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I've been using RR Spikes to work on my blade forging. Plenty of internet research and youtube videos has helped. My interest is in forging historically acurate weapons (though not necessarily with historically accurate methods /hug grinder). I've mainly forged bodkin arrow points and RR spike knives to learn the feel of moving metal. So from a complete novice perspective, you can begin learning on blades. I think the major concern many would have would be the exacting standard most people expect from blade work and the frustration that might develop from not getting it right in the early stages. A less than perfect hook will still hold things, a less than perfect knife might not function correctly.

I learn best by absorbing a lot of information and forming a cognitive schema, then jumping in to gain practical experience, then returning to the information to adjust my construct based on what I learned hands on.

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Mike,
I'm no expert, but my cleanup grinding went down a bit once I started using a flatter. In fact I us a set-hammer as a small flatter to finish up the bevels (my Regular flatter (Rthibeau special) was too big. I use the regular flatter for truing up the sides and straightness, and a 1 1/4" square set hammer as a flatter for the edge bevels. Just gets me that much closer to final shape without too many more heats, etc. and reduces the amount of filing/grinding/sanding I have to do.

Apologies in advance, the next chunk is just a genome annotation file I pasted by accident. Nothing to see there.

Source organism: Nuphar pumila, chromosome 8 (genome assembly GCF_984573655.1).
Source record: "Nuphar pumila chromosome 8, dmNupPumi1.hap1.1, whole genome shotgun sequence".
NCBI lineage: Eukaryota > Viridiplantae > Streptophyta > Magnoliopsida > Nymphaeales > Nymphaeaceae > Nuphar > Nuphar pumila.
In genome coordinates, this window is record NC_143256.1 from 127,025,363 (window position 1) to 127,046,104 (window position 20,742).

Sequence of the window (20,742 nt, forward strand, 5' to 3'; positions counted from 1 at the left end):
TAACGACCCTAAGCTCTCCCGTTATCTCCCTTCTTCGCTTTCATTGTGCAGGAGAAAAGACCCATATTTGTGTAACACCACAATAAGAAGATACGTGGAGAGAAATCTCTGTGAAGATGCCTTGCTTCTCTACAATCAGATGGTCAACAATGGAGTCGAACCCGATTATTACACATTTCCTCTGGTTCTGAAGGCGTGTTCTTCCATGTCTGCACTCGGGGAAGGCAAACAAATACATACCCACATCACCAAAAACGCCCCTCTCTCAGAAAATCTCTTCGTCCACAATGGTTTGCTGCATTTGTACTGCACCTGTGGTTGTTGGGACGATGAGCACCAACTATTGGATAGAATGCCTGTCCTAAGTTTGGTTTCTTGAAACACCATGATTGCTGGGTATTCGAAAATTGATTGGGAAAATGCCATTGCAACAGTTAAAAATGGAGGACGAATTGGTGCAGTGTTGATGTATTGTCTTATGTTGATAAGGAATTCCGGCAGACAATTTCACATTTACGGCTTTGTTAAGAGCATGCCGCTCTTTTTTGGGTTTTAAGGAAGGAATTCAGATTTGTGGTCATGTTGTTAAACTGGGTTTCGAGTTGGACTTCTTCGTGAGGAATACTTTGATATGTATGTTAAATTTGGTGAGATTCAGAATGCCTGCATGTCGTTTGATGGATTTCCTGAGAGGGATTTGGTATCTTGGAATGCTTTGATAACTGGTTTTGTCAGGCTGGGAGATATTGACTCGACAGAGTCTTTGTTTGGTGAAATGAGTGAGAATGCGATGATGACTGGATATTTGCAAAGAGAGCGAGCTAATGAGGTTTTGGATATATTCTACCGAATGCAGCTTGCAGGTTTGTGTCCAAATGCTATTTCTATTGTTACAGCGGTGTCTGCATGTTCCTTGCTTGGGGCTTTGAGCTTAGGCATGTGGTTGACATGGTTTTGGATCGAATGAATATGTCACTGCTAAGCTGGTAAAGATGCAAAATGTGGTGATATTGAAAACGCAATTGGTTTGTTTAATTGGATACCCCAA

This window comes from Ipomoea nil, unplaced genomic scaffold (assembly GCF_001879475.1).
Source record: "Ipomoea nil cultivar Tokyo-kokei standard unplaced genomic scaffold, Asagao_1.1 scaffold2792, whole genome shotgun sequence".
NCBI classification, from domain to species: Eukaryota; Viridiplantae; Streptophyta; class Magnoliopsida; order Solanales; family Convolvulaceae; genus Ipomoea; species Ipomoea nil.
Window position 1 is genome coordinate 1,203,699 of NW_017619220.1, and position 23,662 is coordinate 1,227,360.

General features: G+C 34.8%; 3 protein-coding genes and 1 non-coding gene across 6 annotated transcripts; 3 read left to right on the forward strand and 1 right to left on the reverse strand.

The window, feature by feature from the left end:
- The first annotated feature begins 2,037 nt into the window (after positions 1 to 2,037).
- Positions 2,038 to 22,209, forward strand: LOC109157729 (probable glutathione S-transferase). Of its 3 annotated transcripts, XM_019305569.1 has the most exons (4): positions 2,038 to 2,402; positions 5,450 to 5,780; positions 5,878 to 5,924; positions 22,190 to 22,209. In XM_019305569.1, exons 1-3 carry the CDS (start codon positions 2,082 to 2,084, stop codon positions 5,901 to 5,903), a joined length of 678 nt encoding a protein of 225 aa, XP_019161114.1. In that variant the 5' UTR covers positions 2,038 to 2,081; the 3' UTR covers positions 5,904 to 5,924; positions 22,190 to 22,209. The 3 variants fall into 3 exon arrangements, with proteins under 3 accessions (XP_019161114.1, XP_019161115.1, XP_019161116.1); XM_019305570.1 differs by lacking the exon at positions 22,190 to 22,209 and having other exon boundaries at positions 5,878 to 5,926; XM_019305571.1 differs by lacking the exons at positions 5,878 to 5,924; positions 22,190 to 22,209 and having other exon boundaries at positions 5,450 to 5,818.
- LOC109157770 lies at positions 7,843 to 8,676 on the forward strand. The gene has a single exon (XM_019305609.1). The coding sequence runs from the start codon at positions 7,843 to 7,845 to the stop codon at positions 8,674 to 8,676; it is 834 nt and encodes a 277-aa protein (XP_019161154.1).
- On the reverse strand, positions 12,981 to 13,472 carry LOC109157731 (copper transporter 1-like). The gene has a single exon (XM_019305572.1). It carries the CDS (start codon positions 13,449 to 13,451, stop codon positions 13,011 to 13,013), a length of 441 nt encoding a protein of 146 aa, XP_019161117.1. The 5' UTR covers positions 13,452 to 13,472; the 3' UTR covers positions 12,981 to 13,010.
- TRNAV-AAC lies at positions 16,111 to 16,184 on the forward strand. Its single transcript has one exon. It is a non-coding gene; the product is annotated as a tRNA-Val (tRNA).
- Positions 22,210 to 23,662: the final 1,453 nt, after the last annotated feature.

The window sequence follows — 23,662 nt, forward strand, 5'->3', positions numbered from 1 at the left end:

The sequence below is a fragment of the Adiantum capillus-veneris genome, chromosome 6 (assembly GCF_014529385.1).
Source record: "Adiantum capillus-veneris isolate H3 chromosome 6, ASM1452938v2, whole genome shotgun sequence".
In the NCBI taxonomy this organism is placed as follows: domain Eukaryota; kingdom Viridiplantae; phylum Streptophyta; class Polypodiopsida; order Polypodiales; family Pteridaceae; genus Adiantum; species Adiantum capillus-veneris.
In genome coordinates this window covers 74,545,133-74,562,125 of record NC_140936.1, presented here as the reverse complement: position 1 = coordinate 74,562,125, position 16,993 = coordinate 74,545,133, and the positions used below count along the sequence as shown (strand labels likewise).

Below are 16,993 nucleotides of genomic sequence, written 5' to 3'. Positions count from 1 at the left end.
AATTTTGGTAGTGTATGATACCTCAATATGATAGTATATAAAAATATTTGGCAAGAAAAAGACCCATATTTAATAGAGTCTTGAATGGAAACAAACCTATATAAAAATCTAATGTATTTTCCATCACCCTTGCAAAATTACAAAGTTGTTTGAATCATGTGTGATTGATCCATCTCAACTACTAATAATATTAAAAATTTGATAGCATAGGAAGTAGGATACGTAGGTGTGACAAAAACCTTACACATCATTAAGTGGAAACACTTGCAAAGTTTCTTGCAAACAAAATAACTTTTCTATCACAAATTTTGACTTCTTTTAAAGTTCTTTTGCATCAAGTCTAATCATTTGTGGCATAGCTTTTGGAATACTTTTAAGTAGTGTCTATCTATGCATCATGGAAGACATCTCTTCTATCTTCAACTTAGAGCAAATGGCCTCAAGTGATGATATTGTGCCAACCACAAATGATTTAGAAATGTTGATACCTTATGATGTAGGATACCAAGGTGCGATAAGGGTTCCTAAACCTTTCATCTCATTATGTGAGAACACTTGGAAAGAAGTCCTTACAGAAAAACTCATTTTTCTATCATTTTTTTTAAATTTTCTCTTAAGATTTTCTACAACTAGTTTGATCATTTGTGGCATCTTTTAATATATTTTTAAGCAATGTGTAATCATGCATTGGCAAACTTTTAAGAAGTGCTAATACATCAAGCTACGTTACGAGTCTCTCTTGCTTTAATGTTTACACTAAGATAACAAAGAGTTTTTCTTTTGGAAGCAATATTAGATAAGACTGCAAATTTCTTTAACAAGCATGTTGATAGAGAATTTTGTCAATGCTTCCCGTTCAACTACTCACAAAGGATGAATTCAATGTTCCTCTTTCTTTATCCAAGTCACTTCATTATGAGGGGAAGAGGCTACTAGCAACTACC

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mcraig, thanks man, I was wonderin about that, I have a flatter thats about the size of the small one you were speaking of, I will keep it close when I get started. I was reading the book this morning, in the heat treating part he discusses quenching in oil down to about 450 degrees, how can you know where that point is when you are quenching??

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mcraig, thanks man, I was wonderin about that, I have a flatter thats about the size of the small one you were speaking of, I will keep it close when I get started. I was reading the book this morning, in the heat treating part he discusses quenching in oil down to about 450 degrees, how can you know where that point is when you are quenching??


Make your oil 450 degrees? :)
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Mike,
I haven't read the book. Is he referring to a specific steel? Seems like all I've read and been told is to quench all the way to the temp of the quenchant, then temper. For O1 and a few other steels I've been preheating my oil to 140 deg. F. then quenching 'til I don't think it's cooling down anymore. Then I wash the oil off with soap and water (room temp, or just cold water from the faucet), then straight into the Tempering oven. The works a real treat on O1 and CruForge-V if soaked at 1500 deg. for 15 minutes then into quench. But every steel has its own specific heat treat needs, and that's what I'd try to go by.